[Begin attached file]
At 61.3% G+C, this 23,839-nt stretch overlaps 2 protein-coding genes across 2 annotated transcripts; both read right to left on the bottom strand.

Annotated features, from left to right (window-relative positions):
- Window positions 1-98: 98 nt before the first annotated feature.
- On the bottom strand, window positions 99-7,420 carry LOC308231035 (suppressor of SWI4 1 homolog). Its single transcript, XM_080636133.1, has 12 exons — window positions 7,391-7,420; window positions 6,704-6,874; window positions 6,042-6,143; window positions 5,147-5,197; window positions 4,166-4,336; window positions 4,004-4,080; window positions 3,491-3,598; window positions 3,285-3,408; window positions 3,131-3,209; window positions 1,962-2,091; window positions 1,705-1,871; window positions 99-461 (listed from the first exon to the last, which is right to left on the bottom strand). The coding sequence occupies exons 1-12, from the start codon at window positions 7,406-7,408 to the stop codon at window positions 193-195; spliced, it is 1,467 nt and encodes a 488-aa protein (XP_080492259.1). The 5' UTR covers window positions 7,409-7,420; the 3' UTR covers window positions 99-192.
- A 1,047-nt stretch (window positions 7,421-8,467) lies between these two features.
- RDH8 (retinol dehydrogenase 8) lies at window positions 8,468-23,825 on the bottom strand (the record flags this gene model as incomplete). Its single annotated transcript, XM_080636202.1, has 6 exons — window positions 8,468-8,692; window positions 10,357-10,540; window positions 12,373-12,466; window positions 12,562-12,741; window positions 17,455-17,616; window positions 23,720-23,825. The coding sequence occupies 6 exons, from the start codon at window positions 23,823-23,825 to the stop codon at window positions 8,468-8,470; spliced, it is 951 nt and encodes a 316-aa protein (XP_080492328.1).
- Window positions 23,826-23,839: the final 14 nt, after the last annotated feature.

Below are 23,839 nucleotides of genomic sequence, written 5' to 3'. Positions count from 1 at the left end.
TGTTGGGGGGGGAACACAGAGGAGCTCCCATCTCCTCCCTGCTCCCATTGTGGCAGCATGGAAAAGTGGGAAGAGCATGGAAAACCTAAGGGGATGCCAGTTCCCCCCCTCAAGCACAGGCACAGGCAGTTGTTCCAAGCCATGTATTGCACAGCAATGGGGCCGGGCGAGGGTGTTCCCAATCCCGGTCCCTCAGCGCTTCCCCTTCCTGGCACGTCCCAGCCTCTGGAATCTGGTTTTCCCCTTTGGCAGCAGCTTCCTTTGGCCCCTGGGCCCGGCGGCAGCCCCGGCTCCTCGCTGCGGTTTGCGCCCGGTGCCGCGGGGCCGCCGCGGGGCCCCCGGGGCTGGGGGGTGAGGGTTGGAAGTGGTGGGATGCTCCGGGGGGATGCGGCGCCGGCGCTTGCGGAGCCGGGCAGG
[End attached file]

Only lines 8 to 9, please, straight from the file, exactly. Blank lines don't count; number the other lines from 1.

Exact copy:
Below are 23,839 nucleotides of genomic sequence, written 5' to 3'. Positions count from 1 at the left end.
TGTTGGGGGGGGAACACAGAGGAGCTCCCATCTCCTCCCTGCTCCCATTGTGGCAGCATGGAAAAGTGGGAAGAGCATGGAAAACCTAAGGGGATGCCAGTTCCCCCCCTCAAGCACAGGCACAGGCAGTTGTTCCAAGCCATGTATTGCACAGCAATGGGGCCGGGCGAGGGTGTTCCCAATCCCGGTCCCTCAGCGCTTCCCCTTCCTGGCACGTCCCAGCCTCTGGAATCTGGTTTTCCCCTTTGGCAGCAGCTTCCTTTGGCCCCTGGGCCCGGCGGCAGCCCCGGCTCCTCGCTGCGGTTTGCGCCCGGTGCCGCGGGGCCGCCGCGGGGCCCCCGGGGCTGGGGGGTGAGGGTTGGAAGTGGTGGGATGCTCCGGGGGGATGCGGCGCCGGCGCTTGCGGAGCCGGGCAGG